Research from the Chicago Booth School of Business found that MD&A and conference call transcripts generated by the technology are typically less than one-fifth the original length. Sentiment is also amplified as the document wraps up, with positive documents generating more positive summaries and vice versa.
The researchers say this may be due to companies “hedging” their views with precautionary statements that don’t contain much real information or are mostly boilerplate. They also found that inflation tends to be higher when a company reports losses, has negative sentiment, and experiences a negative stock market reaction.
The patterns are consistent with companies using irrelevant language in their disclosures to obfuscate negative information, according to a research brief.
When making the case for this kind of customer-facing AI, especially amidst the current AI boom, Kim said there must always be a level of caution every time ChatGPT is implemented.
“It’s a machine. It’s not magic. Generally speaking, all the machine does is complete sentences in the most natural way possible. That’s all. When you ask the machine questions that involve decision-making, sometimes there are problems. “Illusion. It just gives you the wrong information,” King said. “If you try to correct it, it will say. ‘Sorry’ and then it will make up another message.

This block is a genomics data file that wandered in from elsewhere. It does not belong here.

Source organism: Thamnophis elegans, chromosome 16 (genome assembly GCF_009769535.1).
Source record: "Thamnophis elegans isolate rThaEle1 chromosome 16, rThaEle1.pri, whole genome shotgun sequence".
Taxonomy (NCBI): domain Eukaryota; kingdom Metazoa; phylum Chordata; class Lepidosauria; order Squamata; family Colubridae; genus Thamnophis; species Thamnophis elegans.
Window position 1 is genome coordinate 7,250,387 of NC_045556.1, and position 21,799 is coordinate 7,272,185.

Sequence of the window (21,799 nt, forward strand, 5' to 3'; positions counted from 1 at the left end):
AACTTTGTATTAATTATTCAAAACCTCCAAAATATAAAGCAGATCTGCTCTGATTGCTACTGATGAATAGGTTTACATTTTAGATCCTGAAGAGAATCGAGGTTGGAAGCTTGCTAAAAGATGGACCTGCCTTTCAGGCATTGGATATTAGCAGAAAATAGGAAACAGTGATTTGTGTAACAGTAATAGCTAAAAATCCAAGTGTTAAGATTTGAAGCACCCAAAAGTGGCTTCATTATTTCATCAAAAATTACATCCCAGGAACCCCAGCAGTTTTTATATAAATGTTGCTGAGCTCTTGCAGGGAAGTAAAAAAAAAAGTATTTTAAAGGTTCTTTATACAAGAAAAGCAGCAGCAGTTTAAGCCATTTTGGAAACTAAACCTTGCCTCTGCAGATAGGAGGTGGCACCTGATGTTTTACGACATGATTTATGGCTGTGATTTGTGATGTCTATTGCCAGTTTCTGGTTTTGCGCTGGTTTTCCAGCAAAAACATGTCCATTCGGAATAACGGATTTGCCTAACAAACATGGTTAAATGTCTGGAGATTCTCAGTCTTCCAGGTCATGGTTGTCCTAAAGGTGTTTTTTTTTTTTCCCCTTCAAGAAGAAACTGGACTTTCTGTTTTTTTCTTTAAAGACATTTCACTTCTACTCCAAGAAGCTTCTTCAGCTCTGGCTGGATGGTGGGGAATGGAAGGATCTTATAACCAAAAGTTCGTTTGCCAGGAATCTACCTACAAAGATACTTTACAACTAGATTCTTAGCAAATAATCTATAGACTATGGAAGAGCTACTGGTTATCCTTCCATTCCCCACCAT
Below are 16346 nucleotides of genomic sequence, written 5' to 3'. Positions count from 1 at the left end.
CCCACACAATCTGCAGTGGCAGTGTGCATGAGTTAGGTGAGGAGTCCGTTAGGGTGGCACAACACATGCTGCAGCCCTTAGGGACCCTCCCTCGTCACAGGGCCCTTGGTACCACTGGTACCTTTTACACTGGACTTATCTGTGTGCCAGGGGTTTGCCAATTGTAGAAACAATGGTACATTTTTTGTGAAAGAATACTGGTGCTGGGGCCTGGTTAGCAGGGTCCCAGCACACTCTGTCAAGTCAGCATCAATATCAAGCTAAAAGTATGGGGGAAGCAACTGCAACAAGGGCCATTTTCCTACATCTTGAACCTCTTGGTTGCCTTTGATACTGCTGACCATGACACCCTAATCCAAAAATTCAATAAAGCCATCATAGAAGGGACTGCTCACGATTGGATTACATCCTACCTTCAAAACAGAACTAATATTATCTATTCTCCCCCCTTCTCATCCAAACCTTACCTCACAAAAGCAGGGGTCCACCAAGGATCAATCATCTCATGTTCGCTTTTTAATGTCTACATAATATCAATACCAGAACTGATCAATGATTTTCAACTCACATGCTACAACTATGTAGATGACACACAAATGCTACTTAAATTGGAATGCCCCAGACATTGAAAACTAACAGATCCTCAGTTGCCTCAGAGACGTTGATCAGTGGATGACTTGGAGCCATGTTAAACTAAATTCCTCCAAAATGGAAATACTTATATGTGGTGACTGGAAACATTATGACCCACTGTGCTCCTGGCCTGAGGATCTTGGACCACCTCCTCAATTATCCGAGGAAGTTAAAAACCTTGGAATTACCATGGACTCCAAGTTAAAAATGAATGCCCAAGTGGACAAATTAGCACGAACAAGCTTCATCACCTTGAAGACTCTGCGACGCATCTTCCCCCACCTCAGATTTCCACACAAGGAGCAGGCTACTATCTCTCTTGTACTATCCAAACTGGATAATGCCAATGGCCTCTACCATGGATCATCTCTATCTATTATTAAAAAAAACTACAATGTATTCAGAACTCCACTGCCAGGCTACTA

“We’re trying to minimize the possibility that it’s an illusion or creating fact. Then the decision is on the side of the investor.”
Ken Lotocki, Chief Product Officer Conquest Planning, a Canadian financial planning technology startup, believes it would be beneficial to provide firms, advisors, and clients with direct access to tools powered by generative artificial intelligence and ChatGPT. But again, along with support comes caveats.
Founded in 2018, the Winnipeg, Manitoba-based company relies on its proprietary, AI-based Strategic Advisory Manager to streamline the advisory process by eliminating trial and error when developing financial plans.
With safeguards against providing misleading information, the tools can provide contextual advice specific to each user’s financial status and literacy level, Lotocki said.
“For firms and advisors alike, it is on record that advisors unfortunately spend too much time on various financial software and too little time supporting clients. For example, we found research showing that developing a financial plan can take 17 Hours and more,” Lotocki said in an email to Financial Planning. “Continuing with the example of planning software, generative AI/ChatGPT powered tools can be leveraged within existing applications to enhance user experience, providing simplified access to existing and new features to assist advisors with UI navigation, unique situation analysis and content generation such as report summaries.”
He added that Conquest has an ethos of democratizing financial advice, and they believe generative AI can help make that happen.